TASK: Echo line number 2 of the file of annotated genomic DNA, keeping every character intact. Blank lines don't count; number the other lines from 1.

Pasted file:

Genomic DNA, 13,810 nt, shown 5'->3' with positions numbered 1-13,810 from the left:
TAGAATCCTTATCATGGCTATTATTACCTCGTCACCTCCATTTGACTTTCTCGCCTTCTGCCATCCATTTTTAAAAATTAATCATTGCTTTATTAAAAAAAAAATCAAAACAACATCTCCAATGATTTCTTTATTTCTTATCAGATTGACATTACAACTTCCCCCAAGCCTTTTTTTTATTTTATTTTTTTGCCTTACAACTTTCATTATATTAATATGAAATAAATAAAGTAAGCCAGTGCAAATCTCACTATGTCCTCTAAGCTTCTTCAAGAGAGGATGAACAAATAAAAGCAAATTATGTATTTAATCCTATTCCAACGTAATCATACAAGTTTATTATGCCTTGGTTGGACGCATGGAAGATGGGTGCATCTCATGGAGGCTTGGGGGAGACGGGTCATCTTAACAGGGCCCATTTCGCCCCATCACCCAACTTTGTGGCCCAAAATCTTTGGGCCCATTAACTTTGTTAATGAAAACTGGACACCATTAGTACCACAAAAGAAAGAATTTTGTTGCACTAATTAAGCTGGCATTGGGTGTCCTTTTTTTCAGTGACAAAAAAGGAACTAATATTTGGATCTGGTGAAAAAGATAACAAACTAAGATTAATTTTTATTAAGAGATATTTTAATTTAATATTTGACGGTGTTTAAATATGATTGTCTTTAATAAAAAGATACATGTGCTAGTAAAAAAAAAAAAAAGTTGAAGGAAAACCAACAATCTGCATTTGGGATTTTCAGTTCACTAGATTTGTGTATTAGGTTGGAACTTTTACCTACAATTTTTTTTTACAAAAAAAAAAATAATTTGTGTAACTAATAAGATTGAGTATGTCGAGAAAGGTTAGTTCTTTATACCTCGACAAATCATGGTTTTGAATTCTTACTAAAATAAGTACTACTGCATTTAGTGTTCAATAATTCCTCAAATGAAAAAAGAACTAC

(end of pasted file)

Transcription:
TAGAATCCTTATCATGGCTATTATTACCTCGTCACCTCCATTTGACTTTCTCGCCTTCTGCCATCCATTTTTAAAAATTAATCATTGCTTTATTAAAAAAAAAATCAAAACAACATCTCCAATGATTTCTTTATTTCTTATCAGATTGACATTACAACTTCCCCCAAGCCTTTTTTTTATTTTATTTTTTTGCCTTACAACTTTCATTATATTAATATGAAATAAATAAAGTAAGCCAGTGCAAATCTCACTATGTCCTCTAAGCTTCTTCAAGAGAGGATGAACAAATAAAAGCAAATTATGTATTTAATCCTATTCCAACGTAATCATACAAGTTTATTATGCCTTGGTTGGACGCATGGAAGATGGGTGCATCTCATGGAGGCTTGGGGGAGACGGGTCATCTTAACAGGGCCCATTTCGCCCCATCACCCAACTTTGTGGCCCAAAATCTTTGGGCCCATTAACTTTGTTAATGAAAACTGGACACCATTAGTACCACAAAAGAAAGAATTTTGTTGCACTAATTAAGCTGGCATTGGGTGTCCTTTTTTTCAGTGACAAAAAAGGAACTAATATTTGGATCTGGTGAAAAAGATAACAAACTAAGATTAATTTTTATTAAGAGATATTTTAATTTAATATTTGACGGTGTTTAAATATGATTGTCTTTAATAAAAAGATACATGTGCTAGTAAAAAAAAAAAAAAGTTGAAGGAAAACCAACAATCTGCATTTGGGATTTTCAGTTCACTAGATTTGTGTATTAGGTTGGAACTTTTACCTACAATTTTTTTTTACAAAAAAAAAAATAATTTGTGTAACTAATAAGATTGAGTATGTCGAGAAAGGTTAGTTCTTTATACCTCGACAAATCATGGTTTTGAATTCTTACTAAAATAAGTACTACTGCATTTAGTGTTCAATAATTCCTCAAATGAAAAAAGAACTAC